Workers’ compensation in the state of Maryland covers most workers and can be extremely helpful if you have endured a workplace injury. Nearly every employer in the state is required to have workers’ compensation insurance which often costs an employer around $1.00 per $100 of payroll. The insurance is then used to cover a variety of things when a worker is injured. 

It should be noted, however, that not every injury is covered. To be precise, according to the Maryland Workers’ Compensation Commission (WCC) for an injury to be compensable the “injury must have arisen ‘out of and in the course of employment.’” 

If you are unsure if your injuries are covered, you should contact a workers’ compensation lawyer as soon as possible. Personal injury lawyers have experience dealing with workers’ compensation cases and know what kinds of injuries are covered and which are not. They also know how much compensation you are entitled under the law and will advocate for you to make sure your compensation is not unnecessarily decreased. 

What Will Workers’ Compensation Insurance Cover?

If your claim is accepted then workers’ compensation insurance will cover all medical treatment that is deemed reasonable and necessary for the treatment of your injury. You won’t have to pay anything. Typically, reasonable and necessary treatment includes:

  • Ambulance
  • Hospital bills
  • Medication
  • Therapy

The coverage will continue until you are either returned to 100% health or until there is no further benefit to the treatment.

In addition to covering the cost of medical treatment, workers’ compensation insurance might also cover several other categories of expenses. These expenses include:

  • Lost wages
  • Job training
  • Benefits if you are permanently disabled

As suggested above, In some cases a workplace injury can lead to either partial or total permanent disability. If that is the case, there are additional benefits an employee might be eligible for in the short term and long term. 

If the disability is severe enough, compensation might continue indefinitely and cover things like:

  • Prosthetic limbs
  • Medical devices such as a wheelchair
  • Any other costs related to medical treatment necessary because of the injury

But as you may have noticed, workers’ compensation can also cover lost wages. Lost wages are the salary or income you have lost due to your inability to work because of a workplace injury. How much you can receive for lost wages depends on a number of factors. In most cases, the compensation you receive for lost wages will only last until you are able to return to work at which time they will be canceled.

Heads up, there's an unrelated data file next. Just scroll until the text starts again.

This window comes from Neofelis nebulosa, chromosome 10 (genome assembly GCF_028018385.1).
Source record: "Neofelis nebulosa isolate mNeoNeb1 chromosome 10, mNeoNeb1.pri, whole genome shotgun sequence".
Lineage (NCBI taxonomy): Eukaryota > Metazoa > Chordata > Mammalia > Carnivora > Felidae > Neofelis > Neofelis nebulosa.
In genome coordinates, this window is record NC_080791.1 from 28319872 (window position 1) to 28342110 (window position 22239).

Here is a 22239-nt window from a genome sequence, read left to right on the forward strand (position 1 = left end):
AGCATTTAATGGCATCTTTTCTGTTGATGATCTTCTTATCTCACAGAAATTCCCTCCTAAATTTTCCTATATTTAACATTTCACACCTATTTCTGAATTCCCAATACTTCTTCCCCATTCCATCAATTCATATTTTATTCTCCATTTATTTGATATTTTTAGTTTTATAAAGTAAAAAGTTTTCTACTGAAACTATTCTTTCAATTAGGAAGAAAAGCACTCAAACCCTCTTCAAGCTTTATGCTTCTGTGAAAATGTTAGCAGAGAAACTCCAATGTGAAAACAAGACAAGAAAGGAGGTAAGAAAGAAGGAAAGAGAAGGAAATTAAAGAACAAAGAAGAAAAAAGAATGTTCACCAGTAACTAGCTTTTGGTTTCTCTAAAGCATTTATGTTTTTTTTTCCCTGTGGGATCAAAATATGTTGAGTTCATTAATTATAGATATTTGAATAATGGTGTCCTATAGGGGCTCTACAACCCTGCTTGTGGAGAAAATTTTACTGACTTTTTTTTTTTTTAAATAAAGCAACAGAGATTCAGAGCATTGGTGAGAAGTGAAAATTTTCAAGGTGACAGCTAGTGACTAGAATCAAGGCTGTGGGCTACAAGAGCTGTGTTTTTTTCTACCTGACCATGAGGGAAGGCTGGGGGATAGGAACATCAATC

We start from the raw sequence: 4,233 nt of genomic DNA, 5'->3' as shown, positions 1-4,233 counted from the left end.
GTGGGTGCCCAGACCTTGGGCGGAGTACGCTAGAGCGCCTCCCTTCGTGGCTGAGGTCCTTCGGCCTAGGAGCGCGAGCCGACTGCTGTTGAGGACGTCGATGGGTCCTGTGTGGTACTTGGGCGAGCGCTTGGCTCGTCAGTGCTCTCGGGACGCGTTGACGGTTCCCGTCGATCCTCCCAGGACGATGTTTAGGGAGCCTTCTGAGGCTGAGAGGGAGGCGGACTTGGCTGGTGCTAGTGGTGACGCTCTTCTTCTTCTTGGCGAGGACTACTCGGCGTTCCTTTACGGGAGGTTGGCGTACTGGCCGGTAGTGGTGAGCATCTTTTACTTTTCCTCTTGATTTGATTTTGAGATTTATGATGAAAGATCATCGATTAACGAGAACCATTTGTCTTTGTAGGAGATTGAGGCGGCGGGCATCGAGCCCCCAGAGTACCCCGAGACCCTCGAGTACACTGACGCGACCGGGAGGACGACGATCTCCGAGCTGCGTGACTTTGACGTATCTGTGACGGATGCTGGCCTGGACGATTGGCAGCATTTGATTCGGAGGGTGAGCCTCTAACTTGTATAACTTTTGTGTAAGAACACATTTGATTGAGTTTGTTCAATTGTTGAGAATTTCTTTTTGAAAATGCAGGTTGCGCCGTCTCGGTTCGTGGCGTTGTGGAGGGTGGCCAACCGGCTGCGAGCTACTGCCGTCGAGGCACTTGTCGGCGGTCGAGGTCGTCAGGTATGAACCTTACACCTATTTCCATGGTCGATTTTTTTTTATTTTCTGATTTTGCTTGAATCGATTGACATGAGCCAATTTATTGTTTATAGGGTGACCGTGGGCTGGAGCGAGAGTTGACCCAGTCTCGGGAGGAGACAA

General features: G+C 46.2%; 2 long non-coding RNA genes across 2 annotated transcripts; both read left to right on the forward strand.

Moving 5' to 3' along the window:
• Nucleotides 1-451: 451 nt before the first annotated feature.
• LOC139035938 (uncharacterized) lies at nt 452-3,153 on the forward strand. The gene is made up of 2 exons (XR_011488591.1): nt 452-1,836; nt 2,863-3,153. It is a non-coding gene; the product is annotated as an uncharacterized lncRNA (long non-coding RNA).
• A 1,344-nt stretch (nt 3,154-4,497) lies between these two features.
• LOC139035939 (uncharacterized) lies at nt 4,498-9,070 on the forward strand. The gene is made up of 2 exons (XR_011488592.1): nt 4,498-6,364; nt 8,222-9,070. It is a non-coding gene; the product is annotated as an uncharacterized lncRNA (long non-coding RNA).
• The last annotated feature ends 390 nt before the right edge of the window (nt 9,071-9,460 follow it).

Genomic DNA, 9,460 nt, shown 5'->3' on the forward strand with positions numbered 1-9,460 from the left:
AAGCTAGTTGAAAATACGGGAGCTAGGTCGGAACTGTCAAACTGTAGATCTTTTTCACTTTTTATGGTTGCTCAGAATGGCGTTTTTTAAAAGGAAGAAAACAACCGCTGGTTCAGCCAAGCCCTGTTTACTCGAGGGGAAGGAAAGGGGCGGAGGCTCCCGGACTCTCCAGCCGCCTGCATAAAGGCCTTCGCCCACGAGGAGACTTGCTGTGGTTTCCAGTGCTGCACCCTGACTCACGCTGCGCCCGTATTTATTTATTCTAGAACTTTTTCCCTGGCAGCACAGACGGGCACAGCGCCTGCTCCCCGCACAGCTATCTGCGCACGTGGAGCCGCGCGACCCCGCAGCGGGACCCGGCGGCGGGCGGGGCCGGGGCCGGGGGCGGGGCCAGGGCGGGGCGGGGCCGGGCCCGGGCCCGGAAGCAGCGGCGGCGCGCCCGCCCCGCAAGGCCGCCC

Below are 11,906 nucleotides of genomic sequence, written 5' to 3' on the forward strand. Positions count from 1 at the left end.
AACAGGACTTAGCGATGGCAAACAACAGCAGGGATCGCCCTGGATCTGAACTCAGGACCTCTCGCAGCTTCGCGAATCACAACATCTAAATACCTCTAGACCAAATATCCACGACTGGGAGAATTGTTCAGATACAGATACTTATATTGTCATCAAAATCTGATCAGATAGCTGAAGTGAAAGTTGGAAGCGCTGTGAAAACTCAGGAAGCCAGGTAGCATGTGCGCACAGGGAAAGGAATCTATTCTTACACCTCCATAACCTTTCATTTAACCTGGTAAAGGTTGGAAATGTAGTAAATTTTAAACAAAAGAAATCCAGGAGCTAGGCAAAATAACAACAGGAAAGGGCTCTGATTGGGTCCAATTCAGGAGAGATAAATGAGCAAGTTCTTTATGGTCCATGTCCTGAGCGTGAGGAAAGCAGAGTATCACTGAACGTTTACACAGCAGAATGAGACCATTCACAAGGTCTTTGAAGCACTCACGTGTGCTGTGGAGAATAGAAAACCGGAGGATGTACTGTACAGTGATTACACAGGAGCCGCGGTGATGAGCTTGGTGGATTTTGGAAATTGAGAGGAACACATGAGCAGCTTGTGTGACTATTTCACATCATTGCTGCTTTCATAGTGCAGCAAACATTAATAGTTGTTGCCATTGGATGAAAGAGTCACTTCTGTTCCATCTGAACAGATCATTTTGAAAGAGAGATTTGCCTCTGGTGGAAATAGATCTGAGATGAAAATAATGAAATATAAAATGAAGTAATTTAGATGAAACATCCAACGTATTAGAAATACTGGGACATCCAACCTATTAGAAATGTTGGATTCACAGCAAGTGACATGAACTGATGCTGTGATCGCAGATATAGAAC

However, if you are permanently disabled and can no longer work you could potentially receive compensation for lost wages for the rest of your life. In Maryland, permanent disability refers to employees who have lost two arms, legs, feet, hands, or eyes. If that is the case, the person is eligible to receive two-thirds of their average weekly wage indefinitely.

If a person is partially disabled from a workplace injury the compensation for lost wages follows a complex fee schedule. The state of Maryland has created a tiered system to determine how much compensation a person is due based on the severity of the partial disability. Because of the complexity of the system, it is often best to work with a personal injury lawyer to make sure you are getting the compensation you are due under the system.

You can find the full benefits schedule on the Maryland WCC website.

Is There Anything Else Workers’ Compensation Insurance Covers?

If a person dies as the result of a workplace injury, his or her loved ones could be eligible for survivor benefits. These benefits could cover things like funeral expenses, medical bills, and lost wages. Typically, in order to receive survivor benefits an individual would need to be the spouse or dependent of the deceased.

What Else Do I Need to Know?

If you have been injured at work, it is important that you notify your employer within ten days of the injury. If there has been a death, the employer needs to be notified within 30 days. After that, you have two years to file a claim if you were injured and a family has 18 months to file a claim in the event of a death.

It is also important to keep records of your injuries, medical treatment you have received, and all medical expenses. You can see a diagram outlining the entire claims process at the WCC website.

As you might have guessed, following through on a claim can be challenging, especially as you are recovering from an injury. In many cases, the process runs more smoothly if you have the help of a qualified Baltimore personal injury lawyer.